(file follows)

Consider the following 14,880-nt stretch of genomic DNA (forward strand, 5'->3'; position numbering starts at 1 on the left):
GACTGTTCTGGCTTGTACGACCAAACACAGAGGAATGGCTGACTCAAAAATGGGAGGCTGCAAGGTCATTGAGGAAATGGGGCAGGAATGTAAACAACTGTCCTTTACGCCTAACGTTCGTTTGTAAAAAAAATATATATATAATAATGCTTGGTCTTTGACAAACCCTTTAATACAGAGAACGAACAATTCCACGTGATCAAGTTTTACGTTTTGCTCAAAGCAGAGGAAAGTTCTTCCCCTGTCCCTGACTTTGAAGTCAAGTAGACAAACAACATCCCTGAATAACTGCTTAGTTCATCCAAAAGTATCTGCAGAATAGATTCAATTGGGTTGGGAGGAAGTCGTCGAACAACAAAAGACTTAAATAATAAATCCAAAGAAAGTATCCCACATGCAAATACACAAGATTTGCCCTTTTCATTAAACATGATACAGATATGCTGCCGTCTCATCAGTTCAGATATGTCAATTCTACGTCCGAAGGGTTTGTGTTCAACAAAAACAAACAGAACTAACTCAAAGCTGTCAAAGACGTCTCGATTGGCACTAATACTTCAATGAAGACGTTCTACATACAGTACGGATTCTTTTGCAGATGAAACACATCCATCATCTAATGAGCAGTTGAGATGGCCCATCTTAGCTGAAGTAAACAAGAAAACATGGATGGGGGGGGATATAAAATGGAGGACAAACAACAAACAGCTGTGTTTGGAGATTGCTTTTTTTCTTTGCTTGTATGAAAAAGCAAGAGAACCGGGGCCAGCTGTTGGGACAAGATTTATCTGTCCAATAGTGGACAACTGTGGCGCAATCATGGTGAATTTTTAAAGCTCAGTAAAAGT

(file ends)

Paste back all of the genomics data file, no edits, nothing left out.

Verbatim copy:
Consider the following 14,880-nt stretch of genomic DNA (forward strand, 5'->3'; position numbering starts at 1 on the left):
GACTGTTCTGGCTTGTACGACCAAACACAGAGGAATGGCTGACTCAAAAATGGGAGGCTGCAAGGTCATTGAGGAAATGGGGCAGGAATGTAAACAACTGTCCTTTACGCCTAACGTTCGTTTGTAAAAAAAATATATATATAATAATGCTTGGTCTTTGACAAACCCTTTAATACAGAGAACGAACAATTCCACGTGATCAAGTTTTACGTTTTGCTCAAAGCAGAGGAAAGTTCTTCCCCTGTCCCTGACTTTGAAGTCAAGTAGACAAACAACATCCCTGAATAACTGCTTAGTTCATCCAAAAGTATCTGCAGAATAGATTCAATTGGGTTGGGAGGAAGTCGTCGAACAACAAAAGACTTAAATAATAAATCCAAAGAAAGTATCCCACATGCAAATACACAAGATTTGCCCTTTTCATTAAACATGATACAGATATGCTGCCGTCTCATCAGTTCAGATATGTCAATTCTACGTCCGAAGGGTTTGTGTTCAACAAAAACAAACAGAACTAACTCAAAGCTGTCAAAGACGTCTCGATTGGCACTAATACTTCAATGAAGACGTTCTACATACAGTACGGATTCTTTTGCAGATGAAACACATCCATCATCTAATGAGCAGTTGAGATGGCCCATCTTAGCTGAAGTAAACAAGAAAACATGGATGGGGGGGGATATAAAATGGAGGACAAACAACAAACAGCTGTGTTTGGAGATTGCTTTTTTTCTTTGCTTGTATGAAAAAGCAAGAGAACCGGGGCCAGCTGTTGGGACAAGATTTATCTGTCCAATAGTGGACAACTGTGGCGCAATCATGGTGAATTTTTAAAGCTCAGTAAAAGT